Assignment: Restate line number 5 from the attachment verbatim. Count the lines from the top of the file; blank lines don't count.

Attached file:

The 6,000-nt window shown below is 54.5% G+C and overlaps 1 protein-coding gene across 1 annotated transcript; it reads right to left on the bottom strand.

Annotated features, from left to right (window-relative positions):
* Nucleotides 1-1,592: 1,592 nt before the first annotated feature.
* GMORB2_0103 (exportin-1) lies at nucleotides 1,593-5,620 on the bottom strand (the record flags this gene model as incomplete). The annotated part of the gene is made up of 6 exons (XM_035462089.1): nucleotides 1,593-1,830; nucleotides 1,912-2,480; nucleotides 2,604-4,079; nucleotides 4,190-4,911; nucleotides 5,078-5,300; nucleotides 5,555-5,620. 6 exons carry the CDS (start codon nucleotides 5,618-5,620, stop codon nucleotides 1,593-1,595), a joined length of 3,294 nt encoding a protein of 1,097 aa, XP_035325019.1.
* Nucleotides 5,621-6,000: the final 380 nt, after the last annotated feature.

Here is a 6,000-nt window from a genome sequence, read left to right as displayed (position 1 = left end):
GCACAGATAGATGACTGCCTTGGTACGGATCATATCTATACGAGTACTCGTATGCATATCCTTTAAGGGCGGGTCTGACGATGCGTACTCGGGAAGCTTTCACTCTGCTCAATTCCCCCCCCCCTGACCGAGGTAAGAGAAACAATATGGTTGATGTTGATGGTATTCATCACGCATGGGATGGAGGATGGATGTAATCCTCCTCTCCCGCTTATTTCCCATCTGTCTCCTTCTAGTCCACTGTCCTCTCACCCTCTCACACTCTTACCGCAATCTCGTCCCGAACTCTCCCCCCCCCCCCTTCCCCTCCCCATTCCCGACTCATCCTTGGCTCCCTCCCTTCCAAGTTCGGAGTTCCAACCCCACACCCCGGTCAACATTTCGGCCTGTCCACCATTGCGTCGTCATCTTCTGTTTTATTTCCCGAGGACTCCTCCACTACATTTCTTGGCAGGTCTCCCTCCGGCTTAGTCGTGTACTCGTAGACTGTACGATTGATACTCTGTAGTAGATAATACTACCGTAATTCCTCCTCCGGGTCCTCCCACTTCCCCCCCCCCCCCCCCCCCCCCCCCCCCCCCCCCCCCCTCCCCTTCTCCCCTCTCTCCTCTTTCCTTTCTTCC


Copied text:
* Nucleotides 5,621-6,000: the final 380 nt, after the last annotated feature.